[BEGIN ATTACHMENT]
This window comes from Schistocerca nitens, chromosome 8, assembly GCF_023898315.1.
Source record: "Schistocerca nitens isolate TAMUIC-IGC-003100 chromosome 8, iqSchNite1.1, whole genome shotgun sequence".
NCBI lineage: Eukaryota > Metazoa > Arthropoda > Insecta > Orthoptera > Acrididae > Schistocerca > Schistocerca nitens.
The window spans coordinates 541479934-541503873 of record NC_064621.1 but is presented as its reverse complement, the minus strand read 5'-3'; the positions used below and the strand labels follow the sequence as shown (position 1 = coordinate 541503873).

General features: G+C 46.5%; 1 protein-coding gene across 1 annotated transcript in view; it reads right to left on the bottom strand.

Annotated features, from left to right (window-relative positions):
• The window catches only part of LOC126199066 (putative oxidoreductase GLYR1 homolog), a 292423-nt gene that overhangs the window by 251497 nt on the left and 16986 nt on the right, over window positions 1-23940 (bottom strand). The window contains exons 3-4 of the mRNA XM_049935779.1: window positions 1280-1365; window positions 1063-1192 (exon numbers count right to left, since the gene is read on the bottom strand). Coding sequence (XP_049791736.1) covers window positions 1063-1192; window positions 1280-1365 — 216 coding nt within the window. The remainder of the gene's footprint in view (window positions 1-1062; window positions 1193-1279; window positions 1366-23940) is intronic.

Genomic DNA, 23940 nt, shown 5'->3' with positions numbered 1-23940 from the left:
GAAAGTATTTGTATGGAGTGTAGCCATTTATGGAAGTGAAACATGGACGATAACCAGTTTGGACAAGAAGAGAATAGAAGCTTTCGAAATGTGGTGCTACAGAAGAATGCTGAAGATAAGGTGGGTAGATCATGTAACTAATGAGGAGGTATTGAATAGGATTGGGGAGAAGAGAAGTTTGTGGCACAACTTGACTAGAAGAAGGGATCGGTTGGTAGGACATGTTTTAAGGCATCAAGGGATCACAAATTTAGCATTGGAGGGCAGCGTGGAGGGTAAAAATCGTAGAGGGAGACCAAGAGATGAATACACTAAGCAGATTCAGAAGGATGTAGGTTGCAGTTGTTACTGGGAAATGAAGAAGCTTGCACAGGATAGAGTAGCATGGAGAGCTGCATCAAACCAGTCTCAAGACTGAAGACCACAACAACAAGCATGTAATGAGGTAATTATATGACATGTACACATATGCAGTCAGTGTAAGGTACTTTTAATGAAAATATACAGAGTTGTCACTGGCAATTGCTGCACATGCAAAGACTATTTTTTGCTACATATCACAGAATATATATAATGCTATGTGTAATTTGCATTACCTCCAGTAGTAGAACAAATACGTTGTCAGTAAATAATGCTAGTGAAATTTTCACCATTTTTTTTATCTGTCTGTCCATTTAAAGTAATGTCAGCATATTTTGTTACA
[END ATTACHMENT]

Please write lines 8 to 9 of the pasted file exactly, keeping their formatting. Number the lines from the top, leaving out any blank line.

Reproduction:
Genomic DNA, 23940 nt, shown 5'->3' with positions numbered 1-23940 from the left:
GAAAGTATTTGTATGGAGTGTAGCCATTTATGGAAGTGAAACATGGACGATAACCAGTTTGGACAAGAAGAGAATAGAAGCTTTCGAAATGTGGTGCTACAGAAGAATGCTGAAGATAAGGTGGGTAGATCATGTAACTAATGAGGAGGTATTGAATAGGATTGGGGAGAAGAGAAGTTTGTGGCACAACTTGACTAGAAGAAGGGATCGGTTGGTAGGACATGTTTTAAGGCATCAAGGGATCACAAATTTAGCATTGGAGGGCAGCGTGGAGGGTAAAAATCGTAGAGGGAGACCAAGAGATGAATACACTAAGCAGATTCAGAAGGATGTAGGTTGCAGTTGTTACTGGGAAATGAAGAAGCTTGCACAGGATAGAGTAGCATGGAGAGCTGCATCAAACCAGTCTCAAGACTGAAGACCACAACAACAAGCATGTAATGAGGTAATTATATGACATGTACACATATGCAGTCAGTGTAAGGTACTTTTAATGAAAATATACAGAGTTGTCACTGGCAATTGCTGCACATGCAAAGACTATTTTTTGCTACATATCACAGAATATATATAATGCTATGTGTAATTTGCATTACCTCCAGTAGTAGAACAAATACGTTGTCAGTAAATAATGCTAGTGAAATTTTCACCATTTTTTTTATCTGTCTGTCCATTTAAAGTAATGTCAGCATATTTTGTTACA